How to Explain Gravity to a Child

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"It makes things fall," children may answer if you ask what gravity does. They might have a little more trouble telling you what this enigmatic force actually is. Scientists don't fully understand it either, but in simple terms, gravity is an invisible attractive force that causes objects to move toward each other. However, Voyager 1, launched in 1977, has escaped earth's gravitational pull and is visible proof that what goes up doesn't necessarily have to come back down.

Mass vs. Weight

Every object has mass, a basic property that measures the amount of matter the object possesses. Unless an object approaches the speed of light, its mass does not change. As an object's mass increases, so does its gravitational pull.

That's why very large objects, such as the planet Jupiter, have a greater gravitational pull than the moon, which is a much smaller heavenly body. Tell children that they weigh more on Earth than they would on the moon because of the differences in gravity of those two objects.

Note that density can also play a role in your weight on a different planet. If the planet is less dense, then you can't get as close to the total gravitational pull of all of its mass. Take Saturn, for example. Despite the fact that Saturn's mass is almost 100 times that of Earth's, your weight on Saturn would be almost the same as it is on your home planet. This is because the density of Saturn is less than the density of water.

Glue That Binds the Solar System

Planets may look like tiny, twinkling stars to children, even though they're large objects that move through space under the influence of gravity. Enlighten children by showing them a scale model of the solar system or a picture of one that has the sun at its center.

Talk about how this star's massive gravitational pull draws the planets toward it, even though they never fall into the sun. Bodies in a solar system remain in orbit because of their motion around their star. If the sun disappeared suddenly, Earth and the other planets would fly off into space in different directions without the sun's gravity to hold them.

Earth's Gravity: A Formidable Force

Bring the discussion of orbits and gravity closer to home by describing how satellites orbit Earth the way Earth and its sister planets circle the sun. Because Earth is large and has mass, it has a strong gravitational field that causes objects to fall toward its center the same way a detached apple plummets to the ground from a tree.

The International Space Station – which the child may have seen on TV – is one popular example of an object moving quickly around the planet while falling at the same time. The moon is another body that falls around Earth about every 27 days. It's gravity along with the sun's pulls on earth's waters causing tides to occur.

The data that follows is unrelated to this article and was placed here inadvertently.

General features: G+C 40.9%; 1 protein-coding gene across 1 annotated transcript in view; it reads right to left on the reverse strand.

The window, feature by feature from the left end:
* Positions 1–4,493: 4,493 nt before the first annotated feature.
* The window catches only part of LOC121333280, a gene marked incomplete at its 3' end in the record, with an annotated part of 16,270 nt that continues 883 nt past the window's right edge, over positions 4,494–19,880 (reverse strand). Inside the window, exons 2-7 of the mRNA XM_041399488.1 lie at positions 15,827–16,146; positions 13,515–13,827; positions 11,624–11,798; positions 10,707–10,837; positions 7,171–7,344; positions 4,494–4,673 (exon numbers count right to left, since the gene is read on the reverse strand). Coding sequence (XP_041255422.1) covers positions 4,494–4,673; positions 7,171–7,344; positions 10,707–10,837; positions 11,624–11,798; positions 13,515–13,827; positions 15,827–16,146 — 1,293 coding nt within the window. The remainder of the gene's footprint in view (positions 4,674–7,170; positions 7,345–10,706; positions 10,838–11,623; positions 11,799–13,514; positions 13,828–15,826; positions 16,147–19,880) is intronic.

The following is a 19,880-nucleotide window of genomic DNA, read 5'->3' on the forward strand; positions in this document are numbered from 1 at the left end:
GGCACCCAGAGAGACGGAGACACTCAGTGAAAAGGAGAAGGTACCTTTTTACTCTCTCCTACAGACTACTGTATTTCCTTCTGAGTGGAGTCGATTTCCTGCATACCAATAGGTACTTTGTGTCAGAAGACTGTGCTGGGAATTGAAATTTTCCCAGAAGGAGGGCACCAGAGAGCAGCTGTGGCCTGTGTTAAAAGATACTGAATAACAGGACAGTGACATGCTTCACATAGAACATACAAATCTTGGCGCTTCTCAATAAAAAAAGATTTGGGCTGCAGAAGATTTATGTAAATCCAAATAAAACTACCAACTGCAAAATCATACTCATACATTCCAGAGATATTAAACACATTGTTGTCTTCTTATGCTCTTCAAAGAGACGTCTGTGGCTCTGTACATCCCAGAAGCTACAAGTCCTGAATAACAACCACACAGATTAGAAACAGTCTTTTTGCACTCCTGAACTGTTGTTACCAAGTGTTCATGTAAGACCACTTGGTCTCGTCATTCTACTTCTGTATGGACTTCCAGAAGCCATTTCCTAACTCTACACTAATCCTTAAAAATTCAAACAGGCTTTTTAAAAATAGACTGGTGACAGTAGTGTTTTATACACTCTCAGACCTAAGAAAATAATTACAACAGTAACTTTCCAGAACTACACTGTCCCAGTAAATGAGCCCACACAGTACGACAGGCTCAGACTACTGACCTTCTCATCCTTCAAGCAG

The Mystery of the Orbiting Satellite Explained

If Earth's gravity pulls objects toward it, you'd think you'd see planets careening into the sun and satellites plummeting to Earth. That doesn't happen because objects in orbit move fast enough at right angles to the planet to "fall around" the body they're orbiting.

Help a child understand this important concept by asking him to spin something around his head on a string. The string – gravity – pulls the object toward the child while the object's forward motion – or velocity – pulls it outward and keeps it from being pulled all the way inward by the string. Ask the child to stop spinning the object and note how, without forward motion, the object eventually slows and falls.

Gravity Explained for Kids

Sir Issac Newton, a brilliant scientist, discovered many important things about gravity and motion. For instance, he found that the gravitational force between two objects is inversely proportional to the square of the distances between their centers. In other words, if a child stands on top of Mount Everest, the gravitational pull between her and the earth's center is less than when she stands on the ground.

Highly sensitive scales can detect minute differences in weight between an object that moves between two different altitudes. Objects also accelerate at a constant rate when they fall towards the earth. When a child drops an object from a tall building, it increases its speed as each second elapses.



About the Author

After majoring in physics, Kevin Lee began writing professionally in 1989 when, as a software developer, he also created technical articles for the Johnson Space Center. Today this urban Texas cowboy continues to crank out high-quality software as well as non-technical articles covering a multitude of diverse topics ranging from gaming to current affairs.

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